A dispute between Gov. Nathan Deal and Superintendent Richard Woods about control over low-performing schools highlights a years-long turf battle over education.
For all of this century at least, governors before Deal have seized more control over education policy from the superintendent’s office. Education is the only job of the superintendent, who, like the governor, is elected statewide to oversee the public school systems and school policy.
This fight is the first instance of a public spat between Woods and Deal, who did not get along with Woods’ predecessor, John Barge. Barge wound up running unsuccessfully against Deal.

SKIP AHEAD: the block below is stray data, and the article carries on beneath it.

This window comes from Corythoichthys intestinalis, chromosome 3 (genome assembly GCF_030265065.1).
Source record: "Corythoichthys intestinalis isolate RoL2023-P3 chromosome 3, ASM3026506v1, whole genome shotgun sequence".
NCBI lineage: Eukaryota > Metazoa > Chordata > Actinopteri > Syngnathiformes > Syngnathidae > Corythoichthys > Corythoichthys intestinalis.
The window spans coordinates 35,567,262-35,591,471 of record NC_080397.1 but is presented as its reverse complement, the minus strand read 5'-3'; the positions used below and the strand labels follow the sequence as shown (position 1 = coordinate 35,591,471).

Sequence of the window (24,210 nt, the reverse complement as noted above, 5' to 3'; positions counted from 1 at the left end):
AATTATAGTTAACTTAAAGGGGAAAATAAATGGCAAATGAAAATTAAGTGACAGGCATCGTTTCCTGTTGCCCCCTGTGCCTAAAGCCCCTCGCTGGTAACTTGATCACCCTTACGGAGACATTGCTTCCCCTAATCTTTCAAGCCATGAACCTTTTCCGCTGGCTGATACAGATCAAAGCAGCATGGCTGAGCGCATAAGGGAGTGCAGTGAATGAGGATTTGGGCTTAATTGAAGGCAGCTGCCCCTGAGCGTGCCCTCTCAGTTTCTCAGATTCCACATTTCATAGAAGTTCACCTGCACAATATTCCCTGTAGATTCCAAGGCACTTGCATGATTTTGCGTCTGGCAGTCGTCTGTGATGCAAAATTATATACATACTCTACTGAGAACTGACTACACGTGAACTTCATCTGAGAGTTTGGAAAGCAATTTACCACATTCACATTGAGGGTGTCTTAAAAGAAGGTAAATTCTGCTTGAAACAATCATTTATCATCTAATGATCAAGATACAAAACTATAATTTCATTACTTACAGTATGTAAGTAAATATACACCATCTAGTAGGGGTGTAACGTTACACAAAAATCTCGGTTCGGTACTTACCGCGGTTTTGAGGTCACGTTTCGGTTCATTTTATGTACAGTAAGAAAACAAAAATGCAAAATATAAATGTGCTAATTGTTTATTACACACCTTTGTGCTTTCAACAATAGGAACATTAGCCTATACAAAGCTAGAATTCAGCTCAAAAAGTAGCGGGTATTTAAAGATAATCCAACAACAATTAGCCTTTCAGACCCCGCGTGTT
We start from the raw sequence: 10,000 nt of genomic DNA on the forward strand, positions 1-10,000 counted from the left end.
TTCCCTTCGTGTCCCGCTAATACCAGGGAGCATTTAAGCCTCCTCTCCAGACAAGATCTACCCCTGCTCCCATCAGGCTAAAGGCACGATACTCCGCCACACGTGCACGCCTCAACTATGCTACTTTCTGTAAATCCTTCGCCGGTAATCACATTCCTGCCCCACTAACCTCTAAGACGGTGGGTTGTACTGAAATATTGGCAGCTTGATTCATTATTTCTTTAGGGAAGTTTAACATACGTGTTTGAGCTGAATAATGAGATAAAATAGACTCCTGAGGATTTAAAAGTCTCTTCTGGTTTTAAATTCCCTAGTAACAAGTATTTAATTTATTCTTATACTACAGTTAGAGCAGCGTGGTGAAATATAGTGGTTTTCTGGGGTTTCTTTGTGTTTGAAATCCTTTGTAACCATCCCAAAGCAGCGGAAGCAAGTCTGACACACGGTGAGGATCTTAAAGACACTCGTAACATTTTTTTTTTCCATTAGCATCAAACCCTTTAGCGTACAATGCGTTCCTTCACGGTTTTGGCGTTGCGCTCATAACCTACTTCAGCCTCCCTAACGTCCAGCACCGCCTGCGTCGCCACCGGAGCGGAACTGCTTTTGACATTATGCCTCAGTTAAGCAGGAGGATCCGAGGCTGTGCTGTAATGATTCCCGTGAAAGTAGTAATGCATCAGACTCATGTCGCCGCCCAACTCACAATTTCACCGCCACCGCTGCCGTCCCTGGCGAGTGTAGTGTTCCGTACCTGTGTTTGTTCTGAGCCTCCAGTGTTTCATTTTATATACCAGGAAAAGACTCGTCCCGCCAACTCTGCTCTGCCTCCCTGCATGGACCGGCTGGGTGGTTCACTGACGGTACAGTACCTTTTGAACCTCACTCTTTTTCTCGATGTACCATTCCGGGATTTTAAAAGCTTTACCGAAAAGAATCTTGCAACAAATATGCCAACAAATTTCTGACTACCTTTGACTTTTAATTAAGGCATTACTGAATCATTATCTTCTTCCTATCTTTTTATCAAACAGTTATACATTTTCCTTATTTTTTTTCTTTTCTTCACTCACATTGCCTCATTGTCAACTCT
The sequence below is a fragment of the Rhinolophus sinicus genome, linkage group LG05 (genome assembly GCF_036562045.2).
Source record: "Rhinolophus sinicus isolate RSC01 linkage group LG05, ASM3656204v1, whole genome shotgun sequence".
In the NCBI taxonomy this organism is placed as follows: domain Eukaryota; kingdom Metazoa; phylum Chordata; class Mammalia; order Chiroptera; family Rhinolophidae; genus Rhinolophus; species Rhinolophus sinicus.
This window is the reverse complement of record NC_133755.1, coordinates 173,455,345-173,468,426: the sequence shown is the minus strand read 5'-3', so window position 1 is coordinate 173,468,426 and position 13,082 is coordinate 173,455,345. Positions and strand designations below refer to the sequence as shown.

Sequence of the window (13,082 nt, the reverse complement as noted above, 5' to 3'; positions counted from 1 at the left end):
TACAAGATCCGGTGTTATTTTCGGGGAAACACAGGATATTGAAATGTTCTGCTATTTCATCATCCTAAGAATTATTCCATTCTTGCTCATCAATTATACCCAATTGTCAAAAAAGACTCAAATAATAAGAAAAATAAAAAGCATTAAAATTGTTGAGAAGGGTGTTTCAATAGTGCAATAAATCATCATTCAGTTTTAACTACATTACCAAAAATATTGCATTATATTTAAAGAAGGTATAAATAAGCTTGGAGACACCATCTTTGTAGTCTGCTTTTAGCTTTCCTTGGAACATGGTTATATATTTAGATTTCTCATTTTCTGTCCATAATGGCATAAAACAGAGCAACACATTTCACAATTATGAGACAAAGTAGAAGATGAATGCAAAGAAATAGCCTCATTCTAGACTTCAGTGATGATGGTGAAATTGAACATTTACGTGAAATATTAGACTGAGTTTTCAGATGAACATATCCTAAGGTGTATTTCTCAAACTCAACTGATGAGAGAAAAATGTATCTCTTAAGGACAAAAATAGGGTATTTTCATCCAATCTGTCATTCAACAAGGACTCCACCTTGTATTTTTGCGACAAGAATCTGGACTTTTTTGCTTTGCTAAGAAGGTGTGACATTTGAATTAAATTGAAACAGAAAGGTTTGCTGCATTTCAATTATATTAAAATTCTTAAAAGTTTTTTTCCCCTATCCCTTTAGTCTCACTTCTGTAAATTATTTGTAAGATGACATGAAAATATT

The disagreement involves the latest legislative proposal to deal with low-performing schools after voters rejected Deal’s plan to change the state constitution so he could take over “chronically failing” schools.
What precipitated this showdown? Read more here.